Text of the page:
INDIANAPOLIS -- One in four girls and one in 13 boys will experience sexual abuse at some point in childhood, according to the CDC. A child is sexually assaulted every nine minutes in the United States.
Those are gut-punching statistics. If your stomach turned reading them, you're not alone.
"That makes me sick," Colts coach Frank Reich said. "That makes me sick every time I think about it."
Reich and his wife, Linda, are dedicated to raising awareness, initiating prevention and providing restoration for those affected by the horrible, pervasive – yet often clandestine – issue of sexual abuse, exploitation and trafficking of children in Indiana and the United States. The Reichs founded kNot Today in 2019 to bring this serious problem to light – since, too often, it's something we don't think or talk about enough.
"It's very difficult emotionally and cognitively to separate oneself when we're so involved with this organization," Linda Reich said. "But yet, it's so critical that we make a different because adults have to stand up and stand in the gap for children.
"And if we don't, who?"
kNot Today's latest initiative is a 12-page guide designed to provide parents an easily-digestible resource to raise awareness for and aid prevention of sexual assault. You can download a copy of the guide on kNot Today's website by clicking this link or can pick up a hard copy at Colts training camp practices at Grand Park. The guide was also given to fans attending Sunday's Colts-Panthers preseason game at Lucas Oil Stadium.
The guide covers how to talk and listen to children about such a difficult subject; how to review body boundaries; red flags for parents to watch out for in both their own children and sexual predators; ways to minimize risk; and words every parent should know and understand.
"What it will do is stimulate conversation, and that's the idea," Linda said. "It'll create something in a parent's mind that, oh my goodness, I haven't thought about this to talk to my child about this.
"And the reality is, it's never too early. Our two and a half year old granddaughter, my daughter's already talking to her about safety body parts, what body parts are private, who should never touch your body parts, never keep secrets from your parents about what's going on at playdates. Things like that, it's just never too early to talk about it."
An additional part of releasing the guide is a survey released in tandem with it, which asks those who take it if they have experienced childhood sexual abuse, exploitation or trafficking, or know a close family member or friend who has. You can contribute to the survey by clicking here.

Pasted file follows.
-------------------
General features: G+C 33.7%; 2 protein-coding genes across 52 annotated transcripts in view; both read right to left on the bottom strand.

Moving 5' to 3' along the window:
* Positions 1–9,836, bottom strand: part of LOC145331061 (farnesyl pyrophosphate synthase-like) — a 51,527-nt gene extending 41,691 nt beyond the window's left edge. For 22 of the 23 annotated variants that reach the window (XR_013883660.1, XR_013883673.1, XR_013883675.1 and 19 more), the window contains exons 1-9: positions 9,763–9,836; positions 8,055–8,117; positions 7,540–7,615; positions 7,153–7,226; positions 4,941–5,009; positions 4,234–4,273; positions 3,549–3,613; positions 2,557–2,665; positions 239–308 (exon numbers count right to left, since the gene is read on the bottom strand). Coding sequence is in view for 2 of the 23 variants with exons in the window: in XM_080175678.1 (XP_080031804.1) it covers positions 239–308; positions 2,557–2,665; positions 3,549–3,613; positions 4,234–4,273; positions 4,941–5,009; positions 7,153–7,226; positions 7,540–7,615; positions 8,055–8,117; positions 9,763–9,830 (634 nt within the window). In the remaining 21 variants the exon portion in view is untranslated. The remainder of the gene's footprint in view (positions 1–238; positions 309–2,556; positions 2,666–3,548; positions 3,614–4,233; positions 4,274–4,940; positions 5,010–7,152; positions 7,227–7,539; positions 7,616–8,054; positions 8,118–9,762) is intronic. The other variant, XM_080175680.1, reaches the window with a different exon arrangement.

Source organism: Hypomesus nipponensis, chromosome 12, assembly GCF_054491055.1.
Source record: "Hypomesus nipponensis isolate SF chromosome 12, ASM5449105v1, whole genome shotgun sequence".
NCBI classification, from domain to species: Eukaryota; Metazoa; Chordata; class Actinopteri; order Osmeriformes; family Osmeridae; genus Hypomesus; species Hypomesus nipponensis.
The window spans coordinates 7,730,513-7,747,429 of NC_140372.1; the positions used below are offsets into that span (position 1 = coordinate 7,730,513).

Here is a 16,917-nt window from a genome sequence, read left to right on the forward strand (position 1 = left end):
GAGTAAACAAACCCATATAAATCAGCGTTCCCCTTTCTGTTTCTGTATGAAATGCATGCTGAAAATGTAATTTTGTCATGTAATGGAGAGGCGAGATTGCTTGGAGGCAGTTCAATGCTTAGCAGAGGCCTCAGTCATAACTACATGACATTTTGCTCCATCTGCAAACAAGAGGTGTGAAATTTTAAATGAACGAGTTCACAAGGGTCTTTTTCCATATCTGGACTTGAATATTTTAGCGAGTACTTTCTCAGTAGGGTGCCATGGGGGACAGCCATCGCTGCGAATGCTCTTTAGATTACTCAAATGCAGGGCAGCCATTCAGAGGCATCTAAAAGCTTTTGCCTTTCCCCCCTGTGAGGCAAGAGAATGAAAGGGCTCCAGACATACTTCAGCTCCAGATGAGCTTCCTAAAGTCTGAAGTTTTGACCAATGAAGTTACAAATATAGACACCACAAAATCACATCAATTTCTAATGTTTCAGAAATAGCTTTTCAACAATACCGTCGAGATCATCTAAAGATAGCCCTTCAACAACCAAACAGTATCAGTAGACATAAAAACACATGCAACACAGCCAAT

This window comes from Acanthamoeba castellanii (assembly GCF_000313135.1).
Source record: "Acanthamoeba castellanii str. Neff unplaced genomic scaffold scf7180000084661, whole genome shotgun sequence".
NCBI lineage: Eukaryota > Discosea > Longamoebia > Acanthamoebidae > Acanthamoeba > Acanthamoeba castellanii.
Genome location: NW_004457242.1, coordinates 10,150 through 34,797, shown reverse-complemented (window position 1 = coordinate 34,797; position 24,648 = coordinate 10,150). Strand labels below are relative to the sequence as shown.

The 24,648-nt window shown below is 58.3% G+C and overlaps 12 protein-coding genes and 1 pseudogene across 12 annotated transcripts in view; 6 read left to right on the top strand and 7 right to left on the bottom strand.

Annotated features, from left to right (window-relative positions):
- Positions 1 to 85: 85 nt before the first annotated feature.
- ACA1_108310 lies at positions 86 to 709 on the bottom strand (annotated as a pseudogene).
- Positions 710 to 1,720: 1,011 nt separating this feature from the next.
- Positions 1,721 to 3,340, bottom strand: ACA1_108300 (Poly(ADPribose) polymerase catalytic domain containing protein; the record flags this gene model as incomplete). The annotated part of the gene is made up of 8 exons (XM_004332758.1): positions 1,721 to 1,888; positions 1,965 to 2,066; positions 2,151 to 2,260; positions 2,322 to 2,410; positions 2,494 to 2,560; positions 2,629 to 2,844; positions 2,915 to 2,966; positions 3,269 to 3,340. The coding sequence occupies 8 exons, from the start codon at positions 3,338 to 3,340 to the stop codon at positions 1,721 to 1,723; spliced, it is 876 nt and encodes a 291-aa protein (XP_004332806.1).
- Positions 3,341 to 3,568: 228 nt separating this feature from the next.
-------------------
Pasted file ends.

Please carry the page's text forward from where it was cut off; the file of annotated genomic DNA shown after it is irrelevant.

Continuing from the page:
The goal of the survey, with which Kerauno is a partner, is to collect data to help kNot Today influence legislation aimed at better protecting children in Indiana.
And that's because, Linda explained, "Some of the legislation right now in Indiana is some of the worst as far as helping protect children."
"As it stands in this state," Linda said, "that if there is an interested adult, let's say, that wants to partake in sexual relations with a child, with a minor, and that child is quote-un-quote exploited or trafficked to a third party, whether it's trafficking ring, whether it's a parent, whether it's a dad, whether it's a cousin — whoever is setting them up.
"Right now that piece of legislation states that unless the third party is identified, that sexual buyer can not be convicted until they have both people."
House Bill 1200, a bipartisan bill in the Indiana state legislature, aims to close that loophole of sorts. But to better push that piece of legislation through, groups like kNot Today need more data.
"It's absolute insanity," Linda said. "… People need to be aware of what's happening. We need to protect and step up, protect children and prevent it from happening. We need to mitigate this on the front side. We need to stop sexual predators."
Additionally, kNot Today also is working with The U.S. Institute Against Human Trafficking (USIAHT), It's a Penalty, A21 and Inner City Visions to make an impact nationally, including in cities such as Los Angeles.
Those interested in getting involved can log on to kNotToday.org to donate and sign up to volunteer for the organization.
"This is a subject that, when you start to talk to people about it, like, I'm in. What can I do? That's really encouraging," Frank said. "I think it's time that this becomes more prevalent and more aware, so we want to talk about awareness and then we want to talk about prevention and in those cases where we haven't prevented something, restoration. Helping the children get better. So we're all about those things, awareness, restoration and prevention."